Chris Harding: I am not the doctor, but this is from my Perry's Chemical Engineering Handbook:
- Cellulose Acetate is often used if I remember correctly. Chlorine does not affect it as much.
- Armomatic polyamides: not much resistance to chlorine
- Cross-linked aromatic polyamides: some chlorine resistance.
Dr. A: Patricia, reverse osmosis membranes are typically made with a more conventional polymer as a support membrane. These support membranes may have pores of hundreds of angstroms (where an angstrom is roughly the size of the space between atoms).
Dr. A: On top of the support membrane is a dense layer that is typically comprised of highly crosslinked aromatic polyamides where the polyamide links are similar to that in common nylon. This layer is thin, roughly 1000 angstroms thick, and has an effective pore size of about 10 angstroms. This allows water to diffuse through but keeps the hydrated salts from passing through.
ONR: We'll take the next question from Chris Harding on naval systems vs. commercial products.
Dr. A: Navy systems are built for expeditionary use. They are very ruggedized and optimized for compactness and reliability. The actual functional membranes in naval systems are commercial products or variants of commercial products.
Chris Harding: @Dr. A: So you have outstanding pre-treatment processes. I have not worked with RO but I would assume most industries do not have the lifetime. If true, put a notch on the belt for our soldiers!
Dr. A: When it makes sense, the Navy tries to use commercially available components to help control total ownership costs -- which include initial acquisition cost, routine maintenance and repair -- across a vessel’s entire life cycle.
ONR: FYI, there's more on the Navy's efforts to control Total Ownership Costs in the Science & Technology Strategic Plan at http://www.onr.navy.mil/About-ONR/science-technology-strategic-plan/Total-Ownership-Cost.aspx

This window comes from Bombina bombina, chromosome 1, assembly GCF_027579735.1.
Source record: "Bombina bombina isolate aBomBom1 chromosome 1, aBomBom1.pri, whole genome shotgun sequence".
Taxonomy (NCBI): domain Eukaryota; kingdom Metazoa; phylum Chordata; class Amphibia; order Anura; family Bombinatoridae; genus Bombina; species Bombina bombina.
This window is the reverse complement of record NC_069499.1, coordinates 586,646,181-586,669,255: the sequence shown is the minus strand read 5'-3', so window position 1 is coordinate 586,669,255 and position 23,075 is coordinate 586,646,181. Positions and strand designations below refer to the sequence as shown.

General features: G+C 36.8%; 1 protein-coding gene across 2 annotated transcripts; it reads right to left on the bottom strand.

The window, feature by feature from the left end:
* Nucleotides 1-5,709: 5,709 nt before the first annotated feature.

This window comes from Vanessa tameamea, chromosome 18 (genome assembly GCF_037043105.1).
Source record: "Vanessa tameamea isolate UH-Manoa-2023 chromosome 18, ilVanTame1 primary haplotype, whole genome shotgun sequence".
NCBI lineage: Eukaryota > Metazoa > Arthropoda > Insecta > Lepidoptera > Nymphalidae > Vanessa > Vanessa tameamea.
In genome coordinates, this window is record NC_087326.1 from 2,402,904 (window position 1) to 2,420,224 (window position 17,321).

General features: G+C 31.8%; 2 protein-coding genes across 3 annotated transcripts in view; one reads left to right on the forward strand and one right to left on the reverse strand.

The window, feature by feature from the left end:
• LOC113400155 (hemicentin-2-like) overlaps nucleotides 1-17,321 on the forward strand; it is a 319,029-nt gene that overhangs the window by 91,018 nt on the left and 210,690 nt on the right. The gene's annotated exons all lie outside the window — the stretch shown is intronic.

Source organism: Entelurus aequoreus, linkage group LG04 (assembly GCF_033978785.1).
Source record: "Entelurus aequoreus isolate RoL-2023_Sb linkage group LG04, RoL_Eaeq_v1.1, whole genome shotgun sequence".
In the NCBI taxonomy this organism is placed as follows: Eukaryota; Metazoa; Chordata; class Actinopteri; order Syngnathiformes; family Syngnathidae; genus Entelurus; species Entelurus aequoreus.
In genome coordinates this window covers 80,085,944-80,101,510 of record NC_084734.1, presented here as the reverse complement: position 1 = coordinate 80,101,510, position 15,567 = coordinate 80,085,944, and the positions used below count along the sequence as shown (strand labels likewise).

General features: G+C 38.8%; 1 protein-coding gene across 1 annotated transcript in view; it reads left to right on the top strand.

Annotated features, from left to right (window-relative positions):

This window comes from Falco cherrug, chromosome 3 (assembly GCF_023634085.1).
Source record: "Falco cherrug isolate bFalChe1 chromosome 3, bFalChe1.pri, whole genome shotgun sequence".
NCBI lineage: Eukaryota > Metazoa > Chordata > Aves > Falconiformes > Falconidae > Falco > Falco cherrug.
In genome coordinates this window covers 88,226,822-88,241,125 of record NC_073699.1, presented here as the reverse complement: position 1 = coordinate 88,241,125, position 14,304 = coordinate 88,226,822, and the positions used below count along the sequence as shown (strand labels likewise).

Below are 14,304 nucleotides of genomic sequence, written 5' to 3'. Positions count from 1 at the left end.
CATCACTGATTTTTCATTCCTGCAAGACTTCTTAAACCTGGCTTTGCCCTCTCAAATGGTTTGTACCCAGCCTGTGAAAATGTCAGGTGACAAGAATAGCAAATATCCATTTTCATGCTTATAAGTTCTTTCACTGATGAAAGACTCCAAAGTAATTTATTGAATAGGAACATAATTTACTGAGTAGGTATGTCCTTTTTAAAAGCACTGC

Dr. A: Chris, in general, pH changes can affect the confirmations of polymer chains and aid in removing fouling from surfaces of membranes. On a ship, we don’t necessarily want to stock chemicals that will allow us to shift the pH of the water.
Dr. A: Chris, the problem with cellulose acetate is that it's susceptible to biodegradation. All of these membrane chemistries have their strengths and weaknesses, and that defines which applications they are used for.
ONR: Thanks for all of your questions. Any last thoughts or comments, Dr. Armistead?
Dr. A: We look forward to receiving interesting proposals on this topic at the 2010 ONR Naval Science & Technology Partnership Conference, Nov. 8-10.
ONR: Thanks Dr. Armistead. Ultimately, our future naval forces will definitely benefit from the ideas generated in academia and industry.
Chris Harding: Hence, the reason that civilian underwater RO systems have to be replaced more often. From my information, cellulose acetate is used in these filtration systems. Thanks for the reminder! :I am sure "back-flushing" may be a problem for "household" underwater sinks.
ONR: Thanks to everyone for participating. Join us next week at 11 a.m., Oct. 13, for a Q&A on Compressive Sensing for Urban Warfare.
Chris Harding: There must be more people than I out there. Mrs. Kime had a great question!
Chris Harding: Personally, I believe discussions like these are so valuable. In industry, an important part of the process is "brain storming" ideas and scientific and non-scientific persons have so much to offer. Another example: Star Trek! It is the creative thought processes of so many literary persons that allow scientist and engineers to move forward with "new" and creative ideas!